There’s a strong link between sleep apnea and atrial fibrillation.
Sleep apnea is a reasonably common sleep disorder. During sleep, your breathing pauses or stops.
This happens through the night, and can result in poor sleep quality. Every time your breathing is disrupted you are jolted out of deep sleep and into either shallow sleep or wakefulness. It’s difficult to diagnose: no blood test can pick it up.
Snoring is the most common symptom, so sometimes family and friends do notice a problem. However, getting a firm diagnosis usually involves going to a sleep center so that doctors can observe you through the night.
Sleep apnea doesn’t “cause” afib per se. But if you have sleep apnea you could be at risk for developing afib, and if you have afib you might well have sleep apnea. They both share many of the same risk factors as well, which helps explain the intense correlation.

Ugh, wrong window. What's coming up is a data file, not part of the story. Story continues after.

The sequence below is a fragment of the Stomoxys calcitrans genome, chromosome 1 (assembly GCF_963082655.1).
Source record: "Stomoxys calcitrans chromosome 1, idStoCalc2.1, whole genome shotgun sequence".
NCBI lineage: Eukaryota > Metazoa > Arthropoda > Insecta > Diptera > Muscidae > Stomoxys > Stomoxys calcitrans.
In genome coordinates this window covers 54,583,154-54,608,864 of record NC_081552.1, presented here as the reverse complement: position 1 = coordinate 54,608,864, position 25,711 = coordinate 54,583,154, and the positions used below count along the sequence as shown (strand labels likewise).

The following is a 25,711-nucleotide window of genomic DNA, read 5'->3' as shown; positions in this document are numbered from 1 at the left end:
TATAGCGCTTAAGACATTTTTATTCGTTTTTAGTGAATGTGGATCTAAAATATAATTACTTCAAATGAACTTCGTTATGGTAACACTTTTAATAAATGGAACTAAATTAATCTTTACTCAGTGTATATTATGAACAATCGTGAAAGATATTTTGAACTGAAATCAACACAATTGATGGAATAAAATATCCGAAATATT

Roughly half of persons with obstructive sleep apnea also have atrial fibrillation; and afib patients have an abnormally high prevalence of co-existing sleep apnea – as high as 81.6 percent, according to one study. Moreover, treatment of afib tends to be more successful when co-existing sleep apnea is treated and less successful when it is not.
Researchers are already trying to track the link between sleep apnea and all kinds of other heart diseases as well.
Sleep apnea can be treated. Many patients benefit from a CPAP machine, which is a mask attached to a machine that forces air through the nose and mouth during sleep. In fact, sleep apnea is easier to treat than afib is! If you aren’t already being treated for sleep apnea you might talk to your doctor about getting some tests.
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